SPECIAL REPORT: How soon before commercial kitchens start looking like the inside of The Starship Enterprise?

Monika temperature monitoring

The notion of a commercial kitchen where everything is internet-connected and operators have a detailed view of their equipment estate sounds like a dream come true for multi-site foodservice operators. But could it be undermined by concerns over platform standardisation and data security? FEJ investigates.

Imagine a world where restaurant operators can upload new cooking settings to every site in their estate at the touch of a button, chefs have an instant 360-degree view of how their kit is performing and faults are immediately remedied remotely. According to a growing number of foodservice equipment manufacturers, this catering panacea is not that far away.

Today’s kitchens are more technologically advanced than ever before, with touchscreen interfaces and WiFi connectivity putting sophisticated computing power in the hands of chefs. In theory, operations managers will be able to monitor equipment more analytically than ever before and drive efficiencies as a result of the data at their disposal. Reduced downtime will be achieved through identifying products or components that are about to fail.

One company that knows all about technology in kitchens is Monika. It has built its business on utilising the latest wireless connectivity to optimise kitchen efficiency, specifically in terms of task and temperature monitoring systems.

UK director of sales Rag Hulait says: “In our experience, we’ve found that kitchen operations can vary considerably and, as such, the requirements for wireless connectivity can change between sites too. With this in mind, we see the term ‘connected kitchen’ to mean a way operators, F&B managers and regional head office teams easily identify information which is of importance to them. This should therefore be the main function of a connected kitchen. When it comes to the specifics of the information needed, we find that the majority of operators are looking for details on equipment performance, energy consumption, food safety and any faults or maintenance issues that can be rectified before they present a more significant issue.”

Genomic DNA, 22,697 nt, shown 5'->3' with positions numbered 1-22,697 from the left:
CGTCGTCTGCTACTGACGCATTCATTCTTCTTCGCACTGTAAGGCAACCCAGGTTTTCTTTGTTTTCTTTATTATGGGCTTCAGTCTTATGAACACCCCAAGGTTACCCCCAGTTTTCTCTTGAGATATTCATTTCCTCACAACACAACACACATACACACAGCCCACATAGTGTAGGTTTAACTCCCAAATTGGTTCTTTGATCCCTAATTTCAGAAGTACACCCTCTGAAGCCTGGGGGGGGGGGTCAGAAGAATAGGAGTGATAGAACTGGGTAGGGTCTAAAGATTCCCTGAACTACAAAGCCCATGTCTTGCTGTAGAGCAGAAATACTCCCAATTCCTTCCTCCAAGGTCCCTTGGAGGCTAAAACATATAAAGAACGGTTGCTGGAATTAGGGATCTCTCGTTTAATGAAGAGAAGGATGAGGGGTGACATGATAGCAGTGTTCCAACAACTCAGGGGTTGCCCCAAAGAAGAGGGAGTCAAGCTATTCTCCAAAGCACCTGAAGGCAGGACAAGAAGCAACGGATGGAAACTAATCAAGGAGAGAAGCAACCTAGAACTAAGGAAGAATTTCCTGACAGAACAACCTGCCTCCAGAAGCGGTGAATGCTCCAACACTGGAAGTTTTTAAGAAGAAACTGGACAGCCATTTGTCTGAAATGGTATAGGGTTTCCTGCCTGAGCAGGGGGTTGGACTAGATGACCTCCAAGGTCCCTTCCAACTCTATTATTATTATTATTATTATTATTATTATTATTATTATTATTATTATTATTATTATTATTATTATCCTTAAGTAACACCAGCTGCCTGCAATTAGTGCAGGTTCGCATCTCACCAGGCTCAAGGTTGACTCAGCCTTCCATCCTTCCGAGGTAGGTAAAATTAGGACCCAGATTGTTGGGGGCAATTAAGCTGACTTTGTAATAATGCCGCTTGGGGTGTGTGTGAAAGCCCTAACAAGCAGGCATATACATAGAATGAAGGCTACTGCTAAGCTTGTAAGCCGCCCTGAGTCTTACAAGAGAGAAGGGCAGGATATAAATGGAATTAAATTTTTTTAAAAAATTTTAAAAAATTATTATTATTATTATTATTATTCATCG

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Combi oven manufacturer Rational is another name heavily promoting the integrated kitchen message. Its new ‘ConnectedCooking’ strategy allows users to link their Rational SelfCookingCenters and Frima VarioCooking Centers to a network, and monitor their operation over the internet. Caterers can check on overnight cooking processes from home and managers can assess the operational efficiency of multiple units. For servicing, or if there are any issues, the manager can authorise Rational’s accredited service engineers to check a unit’s status remotely.

All notifications can be sent to a user’s smartphone or PC so they don’t even have to be present in the kitchen to track what’s happening. “Remote access will allow operators to manage all connected units and see exactly what settings are being applied and modify them by simply being able to select which cooking programmes to send to which unit,” says UK managing director, Simon Lohse. “In the unit overview, operators can use the residual time and the current climate to quickly find a unit that would suit the product needing to be cooked or to see which unit will be free next.”